the attraction of seeing magic tricks performed well – beyond the sheer
spectacle – is trying to work out how they’re done. So
Darkly humorous, Het Filiaal’s production is an engaging, entertaining and never-ostentatious production which nevertheless offers moments of eerie ambiguity.
The Great Illusionist, however, is not the white rabbit; it’s the stage name applied to a magician who, from when he was a little boy, we’re told wanted to learn the trick of disappearing. Ironically enough, in order to achieve this, he has to spend his life learning the craft of magic and eventually becomes the world’s most famous magician – wowing audiences from London to Las Vegas with all the showbiz glitter and acumen he can muster. His story is delivered by Graus, director Monique Corver and musican/composer Gábor Tarján through a mixture of music, songs and magic tricks – some primarily there as a spectacle in their own right (with, in one case, effective lighting to recreate the look of early cinema), others just simple small parlour tricks used as an inventive narrative tool to help tell the story of the little boy who wanted to disappear.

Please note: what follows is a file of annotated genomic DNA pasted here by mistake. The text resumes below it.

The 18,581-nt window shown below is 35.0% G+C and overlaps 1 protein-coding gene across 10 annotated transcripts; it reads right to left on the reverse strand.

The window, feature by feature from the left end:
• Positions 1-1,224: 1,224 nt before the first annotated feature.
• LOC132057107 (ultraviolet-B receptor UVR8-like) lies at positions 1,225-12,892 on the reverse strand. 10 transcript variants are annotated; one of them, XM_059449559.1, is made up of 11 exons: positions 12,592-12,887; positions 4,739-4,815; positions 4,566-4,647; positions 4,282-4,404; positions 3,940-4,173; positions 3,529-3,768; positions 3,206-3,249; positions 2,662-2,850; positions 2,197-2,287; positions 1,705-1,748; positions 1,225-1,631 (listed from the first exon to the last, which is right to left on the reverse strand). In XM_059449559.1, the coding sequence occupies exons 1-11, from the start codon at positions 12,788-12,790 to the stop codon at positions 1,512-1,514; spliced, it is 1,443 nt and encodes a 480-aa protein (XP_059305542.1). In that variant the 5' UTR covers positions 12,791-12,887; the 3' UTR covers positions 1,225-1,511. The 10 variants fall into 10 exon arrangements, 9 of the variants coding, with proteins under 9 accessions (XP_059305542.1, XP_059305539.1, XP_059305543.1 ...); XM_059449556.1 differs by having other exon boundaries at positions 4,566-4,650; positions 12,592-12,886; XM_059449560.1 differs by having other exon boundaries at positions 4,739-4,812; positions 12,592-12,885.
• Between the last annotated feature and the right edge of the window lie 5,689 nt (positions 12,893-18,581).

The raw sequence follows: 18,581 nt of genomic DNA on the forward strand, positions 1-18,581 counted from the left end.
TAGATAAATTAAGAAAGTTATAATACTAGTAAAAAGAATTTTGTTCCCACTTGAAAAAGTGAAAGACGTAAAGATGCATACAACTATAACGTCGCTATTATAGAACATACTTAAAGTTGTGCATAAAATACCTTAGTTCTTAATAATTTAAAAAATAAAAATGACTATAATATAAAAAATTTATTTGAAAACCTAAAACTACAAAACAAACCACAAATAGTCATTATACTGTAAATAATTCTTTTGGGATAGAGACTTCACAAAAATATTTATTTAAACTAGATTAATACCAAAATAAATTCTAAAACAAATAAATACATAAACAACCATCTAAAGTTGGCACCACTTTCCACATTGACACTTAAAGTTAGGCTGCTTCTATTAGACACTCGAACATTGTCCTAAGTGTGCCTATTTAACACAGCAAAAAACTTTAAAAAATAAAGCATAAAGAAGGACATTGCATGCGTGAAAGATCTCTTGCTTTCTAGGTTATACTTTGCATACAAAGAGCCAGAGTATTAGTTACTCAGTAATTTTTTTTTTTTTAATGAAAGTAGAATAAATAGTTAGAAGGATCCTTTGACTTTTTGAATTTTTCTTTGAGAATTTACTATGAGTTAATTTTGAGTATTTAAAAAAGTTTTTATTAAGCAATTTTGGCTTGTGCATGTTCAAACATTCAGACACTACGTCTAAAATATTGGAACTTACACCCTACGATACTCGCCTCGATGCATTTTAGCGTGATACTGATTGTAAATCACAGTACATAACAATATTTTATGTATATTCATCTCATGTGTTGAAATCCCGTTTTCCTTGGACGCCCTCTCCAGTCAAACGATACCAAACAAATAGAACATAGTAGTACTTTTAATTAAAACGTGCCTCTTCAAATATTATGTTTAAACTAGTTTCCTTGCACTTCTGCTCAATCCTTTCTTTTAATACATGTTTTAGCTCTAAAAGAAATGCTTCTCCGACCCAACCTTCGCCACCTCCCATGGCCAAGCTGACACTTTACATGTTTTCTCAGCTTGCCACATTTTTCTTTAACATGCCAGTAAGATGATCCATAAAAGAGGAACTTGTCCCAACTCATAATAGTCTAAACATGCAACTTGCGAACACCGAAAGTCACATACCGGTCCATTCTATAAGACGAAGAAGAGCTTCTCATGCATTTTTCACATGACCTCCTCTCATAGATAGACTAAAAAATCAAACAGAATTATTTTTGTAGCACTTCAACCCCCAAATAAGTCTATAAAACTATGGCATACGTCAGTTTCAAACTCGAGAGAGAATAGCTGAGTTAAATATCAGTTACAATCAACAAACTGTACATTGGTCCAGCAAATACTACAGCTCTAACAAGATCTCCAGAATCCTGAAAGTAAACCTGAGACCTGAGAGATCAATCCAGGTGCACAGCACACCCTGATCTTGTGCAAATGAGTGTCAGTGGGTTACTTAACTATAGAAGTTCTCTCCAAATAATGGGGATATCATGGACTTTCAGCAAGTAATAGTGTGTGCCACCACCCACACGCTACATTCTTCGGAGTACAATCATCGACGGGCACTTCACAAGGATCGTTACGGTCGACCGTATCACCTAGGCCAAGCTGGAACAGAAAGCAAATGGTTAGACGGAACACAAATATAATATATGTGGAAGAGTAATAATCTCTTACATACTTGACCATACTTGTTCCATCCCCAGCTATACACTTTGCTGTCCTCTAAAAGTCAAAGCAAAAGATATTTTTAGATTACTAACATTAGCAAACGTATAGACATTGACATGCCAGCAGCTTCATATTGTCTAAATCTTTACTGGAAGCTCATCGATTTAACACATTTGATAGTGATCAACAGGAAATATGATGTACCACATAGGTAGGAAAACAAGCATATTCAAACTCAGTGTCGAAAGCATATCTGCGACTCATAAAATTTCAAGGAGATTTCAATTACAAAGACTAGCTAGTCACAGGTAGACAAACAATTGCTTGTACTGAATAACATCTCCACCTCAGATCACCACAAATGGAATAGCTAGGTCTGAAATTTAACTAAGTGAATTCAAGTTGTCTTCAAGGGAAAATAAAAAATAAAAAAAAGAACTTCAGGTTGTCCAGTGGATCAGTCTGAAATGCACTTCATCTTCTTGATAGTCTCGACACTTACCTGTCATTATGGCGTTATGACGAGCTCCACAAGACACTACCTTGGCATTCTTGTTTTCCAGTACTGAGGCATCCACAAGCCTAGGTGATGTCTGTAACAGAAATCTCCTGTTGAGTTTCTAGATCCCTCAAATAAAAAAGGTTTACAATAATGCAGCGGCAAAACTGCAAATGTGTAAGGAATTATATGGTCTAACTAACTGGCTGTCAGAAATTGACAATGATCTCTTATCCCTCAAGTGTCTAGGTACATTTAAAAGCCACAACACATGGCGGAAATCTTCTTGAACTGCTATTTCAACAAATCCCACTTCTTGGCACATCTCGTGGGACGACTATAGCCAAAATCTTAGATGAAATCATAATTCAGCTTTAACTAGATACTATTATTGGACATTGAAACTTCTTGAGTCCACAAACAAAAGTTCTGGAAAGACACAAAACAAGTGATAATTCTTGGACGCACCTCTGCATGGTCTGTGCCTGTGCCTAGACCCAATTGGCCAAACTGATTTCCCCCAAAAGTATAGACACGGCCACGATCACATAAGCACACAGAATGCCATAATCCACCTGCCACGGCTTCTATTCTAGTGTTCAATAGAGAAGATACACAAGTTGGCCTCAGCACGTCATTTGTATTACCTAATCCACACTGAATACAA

Darkly humorous, Het Filiaal’s production is an engaging, entertaining and never-ostentatious production which nevertheless offers moments of eerie ambiguity. Perhaps most impressively, though, while the show makes some effort to remind us that stage magic is all about psychology and “brain science”, it also reminds us all that – despite us wanting to know how the tricks are done – at some level we also want to be deceived, so that we can still believe in the magic.